This Diploma for Journalism was established at the University of London, initially as a training course for ex-servicemen who were entitled to government funding for their education.[4] The diploma course existed up until 1939 and throughout the interwar period was the only university course in journalism.[5] Its creation suggests that there was an appetite for university-educated journalists. However, from the start, the diploma was ambivalent about its purpose, and had detractors as well as supporters in the journalism sector.

Initially, students on the diploma took only academic subjects which were part of degree courses delivered by the University of London, such as general history, languages and composition.[6] Unlike students on degree courses, however, the diploma was open to students who had not passed the matriculation exam, the general entry exam for entry onto University degrees.[7] From the start, the academic nature of the course drew criticism from, amongst others, the National Union of Journalists. Throughout the interwar period the syllabus was revised, including a significant update in 1933 after which students spent at least a third of their time on ‘practical journalism.’[8]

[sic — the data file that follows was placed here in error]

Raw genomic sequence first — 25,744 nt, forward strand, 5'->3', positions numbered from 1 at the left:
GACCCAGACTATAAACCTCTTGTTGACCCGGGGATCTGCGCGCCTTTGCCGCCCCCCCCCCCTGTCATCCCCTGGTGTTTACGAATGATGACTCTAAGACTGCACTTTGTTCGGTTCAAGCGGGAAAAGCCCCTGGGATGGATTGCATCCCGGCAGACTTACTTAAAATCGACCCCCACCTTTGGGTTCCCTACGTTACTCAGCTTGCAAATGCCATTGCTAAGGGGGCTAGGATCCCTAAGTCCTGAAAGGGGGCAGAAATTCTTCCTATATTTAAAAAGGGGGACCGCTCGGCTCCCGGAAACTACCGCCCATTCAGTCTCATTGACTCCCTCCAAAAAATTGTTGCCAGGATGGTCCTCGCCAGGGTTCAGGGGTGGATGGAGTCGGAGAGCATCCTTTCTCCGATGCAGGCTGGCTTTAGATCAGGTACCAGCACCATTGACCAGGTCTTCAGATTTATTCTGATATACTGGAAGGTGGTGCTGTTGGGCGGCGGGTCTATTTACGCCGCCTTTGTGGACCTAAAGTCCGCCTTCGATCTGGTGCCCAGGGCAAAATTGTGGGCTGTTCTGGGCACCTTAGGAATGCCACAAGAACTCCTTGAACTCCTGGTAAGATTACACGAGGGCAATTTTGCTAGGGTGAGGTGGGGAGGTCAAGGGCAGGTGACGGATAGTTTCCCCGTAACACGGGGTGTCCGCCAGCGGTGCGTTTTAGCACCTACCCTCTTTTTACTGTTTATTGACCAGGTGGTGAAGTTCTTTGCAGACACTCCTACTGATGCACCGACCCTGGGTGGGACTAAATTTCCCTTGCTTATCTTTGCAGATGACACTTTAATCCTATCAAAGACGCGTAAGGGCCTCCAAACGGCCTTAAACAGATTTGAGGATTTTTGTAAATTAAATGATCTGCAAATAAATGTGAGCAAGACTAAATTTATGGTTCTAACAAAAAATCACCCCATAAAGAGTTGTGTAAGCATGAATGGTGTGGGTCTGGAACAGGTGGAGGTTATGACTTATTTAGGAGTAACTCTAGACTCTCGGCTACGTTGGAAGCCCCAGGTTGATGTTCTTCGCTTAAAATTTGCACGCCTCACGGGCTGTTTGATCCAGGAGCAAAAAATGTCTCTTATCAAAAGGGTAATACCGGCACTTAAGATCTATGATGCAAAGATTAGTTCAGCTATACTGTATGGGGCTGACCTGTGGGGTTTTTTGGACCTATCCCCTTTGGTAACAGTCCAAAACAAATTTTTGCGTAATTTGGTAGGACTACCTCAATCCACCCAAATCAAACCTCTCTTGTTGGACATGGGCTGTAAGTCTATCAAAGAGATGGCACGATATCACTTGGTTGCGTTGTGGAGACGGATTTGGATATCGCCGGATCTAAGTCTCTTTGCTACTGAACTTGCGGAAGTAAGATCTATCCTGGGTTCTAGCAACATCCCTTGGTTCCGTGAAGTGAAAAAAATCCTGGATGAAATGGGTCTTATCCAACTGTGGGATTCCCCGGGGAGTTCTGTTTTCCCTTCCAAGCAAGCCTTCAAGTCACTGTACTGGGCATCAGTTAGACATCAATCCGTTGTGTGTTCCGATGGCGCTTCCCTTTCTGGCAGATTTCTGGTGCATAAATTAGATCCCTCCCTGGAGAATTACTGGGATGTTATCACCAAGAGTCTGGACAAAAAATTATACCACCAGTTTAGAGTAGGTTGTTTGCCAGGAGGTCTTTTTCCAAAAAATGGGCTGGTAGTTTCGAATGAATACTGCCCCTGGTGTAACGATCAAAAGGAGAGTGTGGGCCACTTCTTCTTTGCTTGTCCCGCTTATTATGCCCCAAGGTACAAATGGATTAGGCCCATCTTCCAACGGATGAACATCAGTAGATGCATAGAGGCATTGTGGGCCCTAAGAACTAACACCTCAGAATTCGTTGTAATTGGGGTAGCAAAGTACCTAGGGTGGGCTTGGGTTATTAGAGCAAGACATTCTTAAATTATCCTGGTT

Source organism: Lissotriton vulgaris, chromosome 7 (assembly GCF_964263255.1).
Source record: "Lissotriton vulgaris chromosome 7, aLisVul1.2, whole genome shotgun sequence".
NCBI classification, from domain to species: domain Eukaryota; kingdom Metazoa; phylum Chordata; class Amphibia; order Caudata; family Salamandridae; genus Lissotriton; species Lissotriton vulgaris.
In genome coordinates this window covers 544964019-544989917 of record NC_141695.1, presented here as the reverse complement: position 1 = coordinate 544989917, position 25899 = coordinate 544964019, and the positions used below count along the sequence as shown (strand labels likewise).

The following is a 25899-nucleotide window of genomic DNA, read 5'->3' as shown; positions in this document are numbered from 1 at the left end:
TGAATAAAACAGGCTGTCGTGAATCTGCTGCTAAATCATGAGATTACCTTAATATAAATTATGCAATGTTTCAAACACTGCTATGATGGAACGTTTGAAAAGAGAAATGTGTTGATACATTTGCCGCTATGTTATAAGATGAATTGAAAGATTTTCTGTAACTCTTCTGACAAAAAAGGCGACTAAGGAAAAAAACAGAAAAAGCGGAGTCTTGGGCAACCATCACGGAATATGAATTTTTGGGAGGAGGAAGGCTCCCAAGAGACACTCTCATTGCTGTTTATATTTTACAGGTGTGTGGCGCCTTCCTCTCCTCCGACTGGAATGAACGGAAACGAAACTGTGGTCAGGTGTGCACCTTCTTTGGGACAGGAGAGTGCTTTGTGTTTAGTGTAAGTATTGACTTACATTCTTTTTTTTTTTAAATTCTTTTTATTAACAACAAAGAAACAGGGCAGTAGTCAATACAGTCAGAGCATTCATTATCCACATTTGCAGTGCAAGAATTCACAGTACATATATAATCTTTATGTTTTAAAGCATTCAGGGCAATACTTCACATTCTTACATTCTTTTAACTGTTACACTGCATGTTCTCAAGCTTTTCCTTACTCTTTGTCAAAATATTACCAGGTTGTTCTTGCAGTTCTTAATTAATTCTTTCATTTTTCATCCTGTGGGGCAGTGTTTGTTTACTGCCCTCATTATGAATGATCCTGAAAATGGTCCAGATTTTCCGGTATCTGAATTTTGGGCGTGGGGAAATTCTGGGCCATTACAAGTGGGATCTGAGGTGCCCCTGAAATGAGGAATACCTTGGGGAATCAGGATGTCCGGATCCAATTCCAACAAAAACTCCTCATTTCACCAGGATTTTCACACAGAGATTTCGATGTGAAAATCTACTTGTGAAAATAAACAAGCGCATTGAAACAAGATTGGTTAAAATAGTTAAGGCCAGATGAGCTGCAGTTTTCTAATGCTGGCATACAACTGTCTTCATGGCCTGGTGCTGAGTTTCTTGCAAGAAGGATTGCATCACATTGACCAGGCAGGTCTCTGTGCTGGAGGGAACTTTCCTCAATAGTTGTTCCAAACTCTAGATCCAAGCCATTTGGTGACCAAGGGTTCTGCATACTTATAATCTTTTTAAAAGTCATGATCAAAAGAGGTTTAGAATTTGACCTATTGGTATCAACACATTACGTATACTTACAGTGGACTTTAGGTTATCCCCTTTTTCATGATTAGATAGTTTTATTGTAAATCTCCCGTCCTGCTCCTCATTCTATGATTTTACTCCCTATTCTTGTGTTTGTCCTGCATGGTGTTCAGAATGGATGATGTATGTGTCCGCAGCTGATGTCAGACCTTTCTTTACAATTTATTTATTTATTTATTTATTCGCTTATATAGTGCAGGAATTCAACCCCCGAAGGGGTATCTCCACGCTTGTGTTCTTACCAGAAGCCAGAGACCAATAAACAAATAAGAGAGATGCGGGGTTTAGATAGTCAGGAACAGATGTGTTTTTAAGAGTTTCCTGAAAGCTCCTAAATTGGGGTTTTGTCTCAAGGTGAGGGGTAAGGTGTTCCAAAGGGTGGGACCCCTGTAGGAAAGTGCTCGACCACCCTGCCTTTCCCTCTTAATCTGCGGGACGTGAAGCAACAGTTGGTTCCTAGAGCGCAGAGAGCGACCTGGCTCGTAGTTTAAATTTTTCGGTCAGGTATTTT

According to surveys undertaken by the diploma’s own lecturers, a significant number of graduates landed jobs in the regional or national press, and graduates were generally positive about their experiences on the course.[9] It should also be noted that the diploma welcomed a significant number of female students, who may have experienced barriers entering other types of university education. However, the course delivery team did not unpick whether the diploma was the deciding factor in graduates obtaining employment.

Teaching on the diploma was delivered by journalists, and guest lectures were delivered by high-profile industry names. Needless to say, none of them had themselves undertaken any formal journalism training, and even those involved with the diploma hesitated to state categorically that it was a necessary pre-requisite to employment in the newsroom. When Frederick Peaker, president of the Institute of Journalists, delivered an address on ‘The Training of the Journalist’ to the International Association of Journalists in 1927, he talked at length about the diploma course, but still concluded that ‘the real training of the journalist must be inside a newspaper office.’[10] According to Peaker, the diploma gave the complete novice a general sense of what is required of the role, but the real training began once they are in the newsroom.